In situations where short term rental income of your unit is possible the management company may inspect and rate your unit annually. The management company’s desire is to attract as many return guests as possible so they generally rent the nicest units first meaning more income for the owner (and perhaps more wear and tear). In many instances the management company has someone on staff that can guide you through the cost benefit or upgrading your unit. Find out what your unit is rated and if there is a benefit to upgrading the unit. Also get rental income figures for like units understanding that individual units may vary due to location within the project and owner usage.

Single Family Homes

Whether your desire is to own a secluded cabin in the woods or a home on a golf course, beach or ski slope determining your needs and how you plan on using this home are essential to your selection process. Will you be using this property seasonally or just on weekends, as a gathering place for friends and relatives for holidays or simply an escape from the stresses of everyday living?  Emotions play a large part in your property selection, as it should. However don’t allow your emotions to be the overriding decider.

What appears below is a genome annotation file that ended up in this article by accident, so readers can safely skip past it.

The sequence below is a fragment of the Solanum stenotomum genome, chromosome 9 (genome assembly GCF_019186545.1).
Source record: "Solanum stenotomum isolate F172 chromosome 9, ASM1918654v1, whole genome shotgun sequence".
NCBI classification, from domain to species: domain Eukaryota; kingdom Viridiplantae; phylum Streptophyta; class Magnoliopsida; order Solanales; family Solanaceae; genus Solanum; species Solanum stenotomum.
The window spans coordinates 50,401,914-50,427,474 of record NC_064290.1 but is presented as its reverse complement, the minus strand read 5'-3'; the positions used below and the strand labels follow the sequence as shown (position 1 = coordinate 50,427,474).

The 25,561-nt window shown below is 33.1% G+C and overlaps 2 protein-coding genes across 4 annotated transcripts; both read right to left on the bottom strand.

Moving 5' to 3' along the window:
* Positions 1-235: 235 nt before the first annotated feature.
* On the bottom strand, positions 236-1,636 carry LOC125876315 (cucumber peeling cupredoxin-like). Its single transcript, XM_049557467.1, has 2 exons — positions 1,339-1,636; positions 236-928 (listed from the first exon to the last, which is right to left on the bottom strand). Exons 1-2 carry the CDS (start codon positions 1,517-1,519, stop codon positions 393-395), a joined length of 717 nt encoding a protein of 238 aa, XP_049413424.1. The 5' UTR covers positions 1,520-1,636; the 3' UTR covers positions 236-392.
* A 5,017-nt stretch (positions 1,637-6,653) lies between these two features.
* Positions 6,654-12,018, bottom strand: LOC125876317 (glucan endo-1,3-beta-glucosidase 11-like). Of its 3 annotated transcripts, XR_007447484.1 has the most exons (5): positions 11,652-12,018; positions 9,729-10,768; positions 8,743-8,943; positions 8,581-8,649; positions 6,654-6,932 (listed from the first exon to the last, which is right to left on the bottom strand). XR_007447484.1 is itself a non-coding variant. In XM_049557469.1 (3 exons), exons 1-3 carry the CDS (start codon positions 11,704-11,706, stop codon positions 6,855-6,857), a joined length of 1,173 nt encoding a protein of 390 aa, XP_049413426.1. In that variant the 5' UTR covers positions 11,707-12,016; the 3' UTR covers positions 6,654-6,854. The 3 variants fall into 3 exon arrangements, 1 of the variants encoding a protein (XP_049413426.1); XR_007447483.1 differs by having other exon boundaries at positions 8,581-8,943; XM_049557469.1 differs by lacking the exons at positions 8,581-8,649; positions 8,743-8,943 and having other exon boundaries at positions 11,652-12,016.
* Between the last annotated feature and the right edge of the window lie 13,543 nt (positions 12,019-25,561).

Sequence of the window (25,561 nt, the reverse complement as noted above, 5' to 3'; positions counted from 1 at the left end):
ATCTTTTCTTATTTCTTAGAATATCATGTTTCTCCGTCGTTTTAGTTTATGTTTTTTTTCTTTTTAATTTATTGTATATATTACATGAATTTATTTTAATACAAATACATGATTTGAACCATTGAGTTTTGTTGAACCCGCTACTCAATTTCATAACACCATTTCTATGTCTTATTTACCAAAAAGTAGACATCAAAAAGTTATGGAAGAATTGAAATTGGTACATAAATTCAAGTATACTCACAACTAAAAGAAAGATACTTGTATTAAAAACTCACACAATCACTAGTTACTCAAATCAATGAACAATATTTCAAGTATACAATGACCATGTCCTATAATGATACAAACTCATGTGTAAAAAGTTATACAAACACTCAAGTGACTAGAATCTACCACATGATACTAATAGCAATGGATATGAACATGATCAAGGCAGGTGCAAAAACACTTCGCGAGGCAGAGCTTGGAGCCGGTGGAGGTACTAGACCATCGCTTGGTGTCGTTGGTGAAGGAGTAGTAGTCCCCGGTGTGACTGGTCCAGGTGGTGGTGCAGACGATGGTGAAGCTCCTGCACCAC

There are many factors that need to be considered to insure that you will be able to enjoy your escape property. Most important on this list is what will happen to the home when you are not there? What attention to the home might be needed in your absence?

The benefit of single family home ownership is that you have more flexibility on individual choices. The challenge is more daily attention may be required. There are management companies who specialize in caretaking of single family homes and many offer a menu of options. Understanding the costs and paring down what you need or desire will help you determine what the costs might be. Also understanding local zoning regulations and common interest community’s rules and regulations might determine if this home is appropriate for your desired use.

Other determining factors might be property taxes (some states charge higher property taxes on out of state owners), utility costs, transportation costs and options. Local issues such as snow load or flooding, pest control or mold are also vital pieces of information. Once under contract an inspection should be conducted and in many areas of the United States radon can be a factor. This is relatively simple and inexpensive to mitigate and often something the Seller will pay for.

Land

Perhaps instead of purchasing a pre existing condominium or single family home your desire is to build your dream home. One might think that land would be fairly straight forward to purchase. However there are many things to think about particularly as you move forward to building that special home. Again, understand the covenants of the neighborhood and what you can and cannot do on your property. Are there Square footage minimums or maximums? Perhaps there are architectural guidelines or an architectural committee that must approve your design and finish.